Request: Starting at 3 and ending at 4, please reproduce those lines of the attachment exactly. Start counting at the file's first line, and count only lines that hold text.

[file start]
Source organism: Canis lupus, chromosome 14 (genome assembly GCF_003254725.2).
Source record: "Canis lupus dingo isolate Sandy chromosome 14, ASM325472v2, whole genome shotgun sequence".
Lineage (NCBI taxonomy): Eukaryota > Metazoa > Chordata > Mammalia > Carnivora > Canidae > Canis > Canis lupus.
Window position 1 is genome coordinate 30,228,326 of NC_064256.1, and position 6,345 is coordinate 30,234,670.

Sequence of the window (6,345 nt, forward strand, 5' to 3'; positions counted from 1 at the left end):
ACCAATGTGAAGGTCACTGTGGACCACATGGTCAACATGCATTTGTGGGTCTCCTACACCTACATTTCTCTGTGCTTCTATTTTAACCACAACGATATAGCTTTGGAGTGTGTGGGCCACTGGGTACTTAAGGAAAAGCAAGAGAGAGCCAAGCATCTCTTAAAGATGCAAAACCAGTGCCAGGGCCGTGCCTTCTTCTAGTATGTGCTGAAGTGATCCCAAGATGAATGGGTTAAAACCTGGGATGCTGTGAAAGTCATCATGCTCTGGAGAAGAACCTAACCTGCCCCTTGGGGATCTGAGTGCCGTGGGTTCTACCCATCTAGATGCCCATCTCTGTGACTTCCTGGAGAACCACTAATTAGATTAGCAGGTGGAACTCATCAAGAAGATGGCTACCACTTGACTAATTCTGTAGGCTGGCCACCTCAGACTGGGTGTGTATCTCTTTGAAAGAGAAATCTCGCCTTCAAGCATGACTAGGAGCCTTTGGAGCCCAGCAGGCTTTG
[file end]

Lineage (NCBI taxonomy): Eukaryota > Metazoa > Chordata > Mammalia > Carnivora > Canidae > Canis > Canis lupus.
Window position 1 is genome coordinate 30,228,326 of NC_064256.1, and position 6,345 is coordinate 30,234,670.